Blog Post

App Creep and the Case for the Mobile Browser

Stay on Top of Emerging Technology Trends

Get updates impacting your industry from our GigaOm Research Community
Join the Community!

“Boy, you have a lot of apps,” my wife said after looking at my iPhone the other night. I told her I was waiting till I reached 100, at which point I planned to delete many of them. But it turned out I was already at 137. My iPhone was suffering an acute case of app creep.

By app creep, I mean the collecting (and then forgetting) of software programs. It isn’t new. But on mobile phones, the less popular apps are more visible, even a nuisance –- you frequently flip past pages of them searching for the one you need. It’s less of a problem on laptops and desktops, in part, because of the centrality of the web browsers on those devices. On a smartphone, I use a browser well less than a quarter of the time. But sooner than later, that will change, because as more and more companies offer services on the mobile web, the mobile browser will play a bigger role. Thanks to the advent of HTML5, browsers and  apps will learn to live with each other.

In the meantime, while there may be 200,000 apps for the iPhone and 50,000 for Android phones, but iPhone users have on average just 37 apps installed and Android owners, 22, according to the latest figures from Nielsen. Of course, not all apps connect users to the web, but many of those that don’t contain content that can easily be found online.

Eventually, a spot on the home screens of smartphones will become like beachfront property in Monte Carlo –- highly coveted real estate. Most non-elite developers will find it easier to reach a mobile audience through the browser. But for now, the lion’s share of them are ignoring the browser in favor of native apps, which -– unless they’re a featured or best-selling app in an app store -– often languish in obscurity.

And yet, as Kevin Tofel pointed out a few months ago, mobile apps “are bite-sized, functional chunks of the mobile web” that work so well he has “yet to find a mobile web experience exceeding that of a mobile application.”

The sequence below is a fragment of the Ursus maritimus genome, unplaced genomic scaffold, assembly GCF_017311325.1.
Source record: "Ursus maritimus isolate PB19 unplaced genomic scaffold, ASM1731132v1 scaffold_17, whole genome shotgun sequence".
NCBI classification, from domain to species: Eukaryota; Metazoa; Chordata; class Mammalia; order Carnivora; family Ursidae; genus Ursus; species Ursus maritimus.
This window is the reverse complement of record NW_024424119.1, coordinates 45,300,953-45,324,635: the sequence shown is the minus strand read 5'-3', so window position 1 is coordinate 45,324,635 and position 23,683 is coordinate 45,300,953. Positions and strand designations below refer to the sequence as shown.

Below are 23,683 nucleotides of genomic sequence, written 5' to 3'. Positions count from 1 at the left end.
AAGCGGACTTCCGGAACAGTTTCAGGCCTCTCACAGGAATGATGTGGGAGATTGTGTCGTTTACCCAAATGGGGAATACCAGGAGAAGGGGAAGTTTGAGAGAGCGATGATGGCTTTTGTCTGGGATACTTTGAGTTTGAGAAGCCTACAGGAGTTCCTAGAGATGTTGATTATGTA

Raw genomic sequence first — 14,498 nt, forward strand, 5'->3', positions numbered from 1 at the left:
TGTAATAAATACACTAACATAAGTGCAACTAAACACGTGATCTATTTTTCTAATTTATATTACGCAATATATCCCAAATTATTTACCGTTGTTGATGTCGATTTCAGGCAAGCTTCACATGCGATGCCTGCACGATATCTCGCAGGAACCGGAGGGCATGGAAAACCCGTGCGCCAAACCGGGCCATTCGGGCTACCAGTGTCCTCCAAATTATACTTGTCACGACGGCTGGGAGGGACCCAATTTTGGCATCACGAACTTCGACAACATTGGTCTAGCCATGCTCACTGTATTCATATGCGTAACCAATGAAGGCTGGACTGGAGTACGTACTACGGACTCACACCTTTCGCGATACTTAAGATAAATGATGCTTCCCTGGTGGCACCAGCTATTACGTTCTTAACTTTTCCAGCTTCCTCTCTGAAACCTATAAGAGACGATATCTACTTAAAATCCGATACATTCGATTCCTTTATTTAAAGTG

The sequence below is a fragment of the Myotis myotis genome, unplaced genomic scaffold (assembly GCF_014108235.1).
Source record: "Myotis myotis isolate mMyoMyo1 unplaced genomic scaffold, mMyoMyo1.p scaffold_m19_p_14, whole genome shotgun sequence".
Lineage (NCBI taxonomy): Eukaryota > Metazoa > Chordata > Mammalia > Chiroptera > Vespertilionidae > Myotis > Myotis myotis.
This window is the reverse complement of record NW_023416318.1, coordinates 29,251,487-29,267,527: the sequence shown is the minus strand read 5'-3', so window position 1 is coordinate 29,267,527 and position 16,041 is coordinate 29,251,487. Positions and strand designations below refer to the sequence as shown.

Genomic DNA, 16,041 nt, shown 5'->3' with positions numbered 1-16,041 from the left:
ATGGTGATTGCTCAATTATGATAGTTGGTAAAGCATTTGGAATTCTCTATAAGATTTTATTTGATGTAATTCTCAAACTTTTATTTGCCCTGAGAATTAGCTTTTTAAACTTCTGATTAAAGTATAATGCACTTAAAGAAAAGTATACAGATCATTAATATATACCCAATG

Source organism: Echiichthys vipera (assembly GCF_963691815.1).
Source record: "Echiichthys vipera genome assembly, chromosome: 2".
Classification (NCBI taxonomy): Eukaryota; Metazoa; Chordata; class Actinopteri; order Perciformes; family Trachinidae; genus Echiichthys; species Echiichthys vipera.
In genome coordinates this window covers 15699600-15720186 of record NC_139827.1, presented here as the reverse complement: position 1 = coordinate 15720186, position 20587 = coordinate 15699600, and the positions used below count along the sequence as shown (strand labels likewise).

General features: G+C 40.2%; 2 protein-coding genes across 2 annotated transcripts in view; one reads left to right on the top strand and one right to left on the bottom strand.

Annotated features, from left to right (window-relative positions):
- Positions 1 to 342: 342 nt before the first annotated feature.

It’s helping that, increasingly, mobile browsers are growing more sophisticated. When Apple launched the iPhone, they were still relatively primitive –- merely desktop browsers writ small. But recently HTML5 has been changing that, allowing for some key features commonly found in native apps, such as geolocation APIs, offline storage and more.

Still, HTML5 won’t be fully ratified as a standard by the World Wide Web Consortium until later this year at the earliest. And in the meantime, mobile browsers are incrementally rolling out HTML5 feature compatibility. Visiting on a iPhone Safari browser rates it 125 out of 300, on an Android 2.2 (Froyo), 176 and Opera Mini, just 22 (although Opera plans to change this in coming months).

Meanwhile, some companies are starting to tailor web sites for mobile browsers. It took me 25 seconds to type Facebook’s URL into my iPhone’s Safari browser (21 when I used a bookmark). It took me 20 seconds to find the Facebook app and post the same update. I couldn’t post a photo through the browser, and I couldn’t update my profile information. But the basic functions of posting and reading updates are already similar to what the Facebook app provides.

Beyond technology, there is another barrier that mobile browsers will have to overcome: the perception that native apps are the entry point for the web on mobile phones. It’s a message that Apple has driven home relentlessly with its iPhone and iPad TV commercials. But as app creep afflicts those devices and as browser usability improves, consumers may warm up to their browsers more.

Developers have also gravitated to native apps, partly to follow consumer demand and partly because, as Kevin noted, the experience has so far been superior. But developing web apps for a mobile browser has strong advantages in the long term -– among them, avoiding both the need to write for and support multiple OS platforms and the sometimes onerous approval requirements of app stores.